Performance Art

By: Melanie Rosato

When someone says Performace Art, many different things could come to mind. As an extremely open form of art, performance could land anywhere on a wide spectrum of expression. It is generally interdisciplinary; meaning it incorporates multiple concentrations within the arts.

These two prominent performance artists do very different things, but also are both labeled as being performance artists. In this post I am going to introduce you to Yves Klein and Marina Abramovic. Each of these artists have experimented and represented themselves in the Performance Art field at some point in their careers. Klein’s work typically does not involve himself in contrast, Abramovic’s work usually involves her and a partner or the audience.

Yves Klein

Yves Klein was a French artist, who patented his signature color International Klein Blue (IKB), which his works were solely painted in throughout most of his career. While his pieces did not include him as directly as  the other artists in this post, it was just as energetic and expressive. He used models as brushes during his performances when he would publically create his paitnings through performance. This often meant elaborate steps or pedestuls to postition the models where they needed to be in the composition. It often also meant physically dragging them on the support while covered in paint. This particular performance, Anthroprmetry, was accompaied by an orchestra who played The Monotone Symphony, a piece which Klein wrote himself containing only one note. The performance went on for 20 minutes and can be described as a spiritual awakening for many. After the performance the room was instructed to comply to 20 additional minutes of complete silence, which noone objected to as they all meditated in unison.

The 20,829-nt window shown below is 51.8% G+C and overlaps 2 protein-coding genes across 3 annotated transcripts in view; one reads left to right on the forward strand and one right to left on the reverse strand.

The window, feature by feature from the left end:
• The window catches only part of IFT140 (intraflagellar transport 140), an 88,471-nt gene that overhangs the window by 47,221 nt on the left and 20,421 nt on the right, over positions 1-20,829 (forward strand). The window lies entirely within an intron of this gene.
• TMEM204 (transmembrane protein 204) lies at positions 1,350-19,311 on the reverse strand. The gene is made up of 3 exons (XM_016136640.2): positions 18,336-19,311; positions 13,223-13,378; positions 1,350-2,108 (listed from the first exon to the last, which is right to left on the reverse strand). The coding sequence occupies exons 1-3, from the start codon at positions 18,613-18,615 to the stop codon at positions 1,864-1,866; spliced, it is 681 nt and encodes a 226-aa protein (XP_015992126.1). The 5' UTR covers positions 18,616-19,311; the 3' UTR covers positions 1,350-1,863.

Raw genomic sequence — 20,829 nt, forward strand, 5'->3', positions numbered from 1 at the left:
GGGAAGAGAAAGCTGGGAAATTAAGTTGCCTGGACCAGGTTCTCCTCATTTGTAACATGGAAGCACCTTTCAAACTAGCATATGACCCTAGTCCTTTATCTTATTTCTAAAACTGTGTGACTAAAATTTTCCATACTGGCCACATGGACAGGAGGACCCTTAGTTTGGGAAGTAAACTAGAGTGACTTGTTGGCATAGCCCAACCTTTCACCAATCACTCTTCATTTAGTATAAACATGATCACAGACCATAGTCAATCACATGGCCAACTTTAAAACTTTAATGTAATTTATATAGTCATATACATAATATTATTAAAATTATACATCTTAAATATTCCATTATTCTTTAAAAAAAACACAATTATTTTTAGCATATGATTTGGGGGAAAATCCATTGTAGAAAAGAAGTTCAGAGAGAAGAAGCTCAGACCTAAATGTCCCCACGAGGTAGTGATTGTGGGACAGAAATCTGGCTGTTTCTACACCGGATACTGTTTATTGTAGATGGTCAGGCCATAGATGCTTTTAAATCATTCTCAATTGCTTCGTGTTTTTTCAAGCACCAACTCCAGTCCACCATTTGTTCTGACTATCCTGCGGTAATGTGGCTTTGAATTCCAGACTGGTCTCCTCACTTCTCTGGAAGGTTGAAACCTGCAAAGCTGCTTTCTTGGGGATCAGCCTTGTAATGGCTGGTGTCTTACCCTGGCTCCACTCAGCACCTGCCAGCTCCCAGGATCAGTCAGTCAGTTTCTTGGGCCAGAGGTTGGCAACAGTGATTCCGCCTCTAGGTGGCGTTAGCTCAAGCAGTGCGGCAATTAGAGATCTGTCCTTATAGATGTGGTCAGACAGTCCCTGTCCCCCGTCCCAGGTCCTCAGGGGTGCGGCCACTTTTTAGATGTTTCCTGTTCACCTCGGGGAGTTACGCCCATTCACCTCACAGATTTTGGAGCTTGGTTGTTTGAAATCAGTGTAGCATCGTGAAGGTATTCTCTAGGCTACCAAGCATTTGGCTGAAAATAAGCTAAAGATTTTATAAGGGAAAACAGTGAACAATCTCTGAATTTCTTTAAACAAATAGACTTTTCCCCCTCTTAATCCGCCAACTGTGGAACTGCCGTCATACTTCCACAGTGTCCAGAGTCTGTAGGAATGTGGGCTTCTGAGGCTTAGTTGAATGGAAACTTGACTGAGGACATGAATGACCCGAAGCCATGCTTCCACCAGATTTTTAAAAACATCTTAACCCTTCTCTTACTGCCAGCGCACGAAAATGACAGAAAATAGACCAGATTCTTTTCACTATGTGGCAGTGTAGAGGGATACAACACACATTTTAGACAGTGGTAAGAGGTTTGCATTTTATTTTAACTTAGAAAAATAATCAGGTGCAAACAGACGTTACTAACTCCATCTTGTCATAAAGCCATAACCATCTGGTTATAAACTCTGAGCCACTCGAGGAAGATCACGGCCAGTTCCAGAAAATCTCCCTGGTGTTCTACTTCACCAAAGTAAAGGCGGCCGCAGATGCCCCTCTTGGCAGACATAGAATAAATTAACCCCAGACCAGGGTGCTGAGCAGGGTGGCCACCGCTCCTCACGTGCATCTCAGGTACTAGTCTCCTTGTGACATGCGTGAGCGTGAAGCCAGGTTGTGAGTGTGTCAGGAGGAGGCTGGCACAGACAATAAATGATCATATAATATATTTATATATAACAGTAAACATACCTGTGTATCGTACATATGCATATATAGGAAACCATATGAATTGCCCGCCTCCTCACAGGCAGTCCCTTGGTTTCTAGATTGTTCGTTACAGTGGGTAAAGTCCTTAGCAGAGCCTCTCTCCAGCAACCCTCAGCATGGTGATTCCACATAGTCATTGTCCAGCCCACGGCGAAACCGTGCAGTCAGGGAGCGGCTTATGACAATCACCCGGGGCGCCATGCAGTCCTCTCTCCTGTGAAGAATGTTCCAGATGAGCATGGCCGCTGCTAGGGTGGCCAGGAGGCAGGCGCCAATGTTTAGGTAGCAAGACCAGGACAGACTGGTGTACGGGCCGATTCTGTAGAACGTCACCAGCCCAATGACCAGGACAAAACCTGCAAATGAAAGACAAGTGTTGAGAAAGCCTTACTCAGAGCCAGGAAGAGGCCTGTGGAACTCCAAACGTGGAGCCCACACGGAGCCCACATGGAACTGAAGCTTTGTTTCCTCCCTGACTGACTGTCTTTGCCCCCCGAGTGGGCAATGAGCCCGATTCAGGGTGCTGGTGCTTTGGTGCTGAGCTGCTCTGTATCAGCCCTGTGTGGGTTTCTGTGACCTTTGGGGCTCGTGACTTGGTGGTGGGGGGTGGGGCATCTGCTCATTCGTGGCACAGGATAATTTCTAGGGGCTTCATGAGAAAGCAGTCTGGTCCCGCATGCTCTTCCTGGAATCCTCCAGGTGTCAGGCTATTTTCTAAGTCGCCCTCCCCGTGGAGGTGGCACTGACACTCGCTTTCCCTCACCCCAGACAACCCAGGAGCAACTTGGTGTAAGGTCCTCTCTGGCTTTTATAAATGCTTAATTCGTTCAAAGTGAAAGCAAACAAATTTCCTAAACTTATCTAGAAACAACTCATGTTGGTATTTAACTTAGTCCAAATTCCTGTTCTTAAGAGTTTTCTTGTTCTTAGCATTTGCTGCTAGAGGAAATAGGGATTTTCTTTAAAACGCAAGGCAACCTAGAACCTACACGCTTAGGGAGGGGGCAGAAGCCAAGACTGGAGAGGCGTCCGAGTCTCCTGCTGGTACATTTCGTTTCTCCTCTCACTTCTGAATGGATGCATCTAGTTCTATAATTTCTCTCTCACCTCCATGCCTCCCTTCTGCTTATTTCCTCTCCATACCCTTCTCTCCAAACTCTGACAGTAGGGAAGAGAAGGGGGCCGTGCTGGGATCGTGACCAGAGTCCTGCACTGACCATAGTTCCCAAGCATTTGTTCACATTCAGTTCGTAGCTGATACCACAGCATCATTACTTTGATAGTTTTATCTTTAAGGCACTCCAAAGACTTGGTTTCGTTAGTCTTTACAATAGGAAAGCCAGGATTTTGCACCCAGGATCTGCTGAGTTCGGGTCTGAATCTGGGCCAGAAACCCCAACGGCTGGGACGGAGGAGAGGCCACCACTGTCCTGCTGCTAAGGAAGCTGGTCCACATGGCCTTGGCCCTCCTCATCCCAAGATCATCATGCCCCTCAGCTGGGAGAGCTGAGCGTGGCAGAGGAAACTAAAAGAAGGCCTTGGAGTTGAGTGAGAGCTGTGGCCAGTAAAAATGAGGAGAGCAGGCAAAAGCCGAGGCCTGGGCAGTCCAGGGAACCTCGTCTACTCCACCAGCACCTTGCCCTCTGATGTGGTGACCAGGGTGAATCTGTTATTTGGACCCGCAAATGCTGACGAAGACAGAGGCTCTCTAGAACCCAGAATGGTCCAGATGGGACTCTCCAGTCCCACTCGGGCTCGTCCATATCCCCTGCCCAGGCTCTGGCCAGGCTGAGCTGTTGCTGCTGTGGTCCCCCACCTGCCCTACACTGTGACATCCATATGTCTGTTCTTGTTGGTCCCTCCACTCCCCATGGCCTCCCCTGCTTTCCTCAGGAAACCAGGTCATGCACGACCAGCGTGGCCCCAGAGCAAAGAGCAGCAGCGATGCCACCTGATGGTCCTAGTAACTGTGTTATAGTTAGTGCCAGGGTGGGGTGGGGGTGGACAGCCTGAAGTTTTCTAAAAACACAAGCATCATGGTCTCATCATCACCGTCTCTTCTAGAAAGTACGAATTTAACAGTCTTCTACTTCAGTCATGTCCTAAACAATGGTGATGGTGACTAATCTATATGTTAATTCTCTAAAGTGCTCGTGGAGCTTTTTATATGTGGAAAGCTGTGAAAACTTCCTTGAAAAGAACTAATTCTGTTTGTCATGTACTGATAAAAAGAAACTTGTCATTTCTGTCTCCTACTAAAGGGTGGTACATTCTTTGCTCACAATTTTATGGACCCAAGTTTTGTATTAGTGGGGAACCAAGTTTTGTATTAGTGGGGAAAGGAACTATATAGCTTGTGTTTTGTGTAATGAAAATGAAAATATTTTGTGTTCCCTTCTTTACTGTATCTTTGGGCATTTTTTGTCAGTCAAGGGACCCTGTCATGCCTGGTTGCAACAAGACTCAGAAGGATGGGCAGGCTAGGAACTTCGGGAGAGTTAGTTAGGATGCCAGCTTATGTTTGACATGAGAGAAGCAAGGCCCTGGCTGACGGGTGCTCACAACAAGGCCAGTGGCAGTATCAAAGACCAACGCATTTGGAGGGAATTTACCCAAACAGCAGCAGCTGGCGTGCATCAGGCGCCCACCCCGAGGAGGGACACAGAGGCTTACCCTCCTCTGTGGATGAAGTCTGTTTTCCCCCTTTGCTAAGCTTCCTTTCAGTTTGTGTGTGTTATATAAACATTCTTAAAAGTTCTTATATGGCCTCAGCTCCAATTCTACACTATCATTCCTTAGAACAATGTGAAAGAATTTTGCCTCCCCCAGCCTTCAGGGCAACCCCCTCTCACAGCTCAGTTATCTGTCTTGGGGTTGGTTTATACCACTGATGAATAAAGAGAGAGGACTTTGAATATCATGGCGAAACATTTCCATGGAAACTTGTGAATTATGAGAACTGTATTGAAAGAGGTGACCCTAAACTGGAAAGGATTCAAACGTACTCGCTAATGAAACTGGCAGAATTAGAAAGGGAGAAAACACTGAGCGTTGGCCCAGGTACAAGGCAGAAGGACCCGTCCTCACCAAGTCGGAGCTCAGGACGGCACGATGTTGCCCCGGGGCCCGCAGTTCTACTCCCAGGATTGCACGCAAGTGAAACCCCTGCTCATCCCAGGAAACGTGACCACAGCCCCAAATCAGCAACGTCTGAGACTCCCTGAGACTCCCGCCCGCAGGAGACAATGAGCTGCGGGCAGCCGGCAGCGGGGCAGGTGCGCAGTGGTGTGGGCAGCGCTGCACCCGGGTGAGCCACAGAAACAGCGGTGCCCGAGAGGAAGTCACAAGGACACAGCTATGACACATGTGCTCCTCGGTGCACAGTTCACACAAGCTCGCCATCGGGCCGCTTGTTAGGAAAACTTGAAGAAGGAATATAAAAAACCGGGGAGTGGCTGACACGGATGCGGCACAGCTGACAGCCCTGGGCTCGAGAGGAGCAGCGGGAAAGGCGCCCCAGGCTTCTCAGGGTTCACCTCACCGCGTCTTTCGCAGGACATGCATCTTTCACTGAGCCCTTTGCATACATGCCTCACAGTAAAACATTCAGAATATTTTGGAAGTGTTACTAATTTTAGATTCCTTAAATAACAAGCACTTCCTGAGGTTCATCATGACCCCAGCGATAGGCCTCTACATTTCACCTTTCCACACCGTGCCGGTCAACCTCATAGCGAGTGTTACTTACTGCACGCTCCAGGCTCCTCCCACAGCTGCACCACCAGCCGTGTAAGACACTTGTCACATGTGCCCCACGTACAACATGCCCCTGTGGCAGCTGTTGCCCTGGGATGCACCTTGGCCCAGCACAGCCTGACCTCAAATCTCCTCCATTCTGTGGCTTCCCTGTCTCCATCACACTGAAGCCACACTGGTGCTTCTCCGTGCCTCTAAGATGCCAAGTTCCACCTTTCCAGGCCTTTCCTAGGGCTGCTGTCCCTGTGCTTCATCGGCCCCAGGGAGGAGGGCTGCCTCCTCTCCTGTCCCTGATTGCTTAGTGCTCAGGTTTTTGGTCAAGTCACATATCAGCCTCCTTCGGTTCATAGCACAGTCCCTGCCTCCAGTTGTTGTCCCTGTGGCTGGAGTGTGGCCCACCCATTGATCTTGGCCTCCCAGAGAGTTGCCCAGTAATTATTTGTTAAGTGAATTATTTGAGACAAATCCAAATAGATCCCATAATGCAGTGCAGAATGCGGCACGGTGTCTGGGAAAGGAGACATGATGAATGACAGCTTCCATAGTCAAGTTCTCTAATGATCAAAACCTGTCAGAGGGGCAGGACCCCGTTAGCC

Marina Abramovic

marina-abramović-rest-energy
Rest Energy, 1980

Known for her manipulation and dramatic use of her body, this Serbian artist made an impact on Performance Art in the 1970’s. After meeting her partner Ulay they mostly performed together for the remainder of their relationship. During these years they tested the boundaries of not only eachother, but the audience as well. In peices like Imponderabilia (1977), Abramovic and Ulay stand nude facing eachother in a narrow doorway that is the only entrance to the exhibition; the audience is faced with a decision to either squeeze through the two nude figures or turn around and leave. Her work often deals with human emotion and falibility; with an emphasis on interaction and exchanges in energy and power dynamics. In the piece pictured to the left, Rest Energy, the pair held this position for an extended period of time while microphones amplified their racing hearbeats to the audience. Conceptually this piece is often interpreted as being a depiction of the elevated vulnerability and trust humans experience when in love.


Sources: 1 2 3

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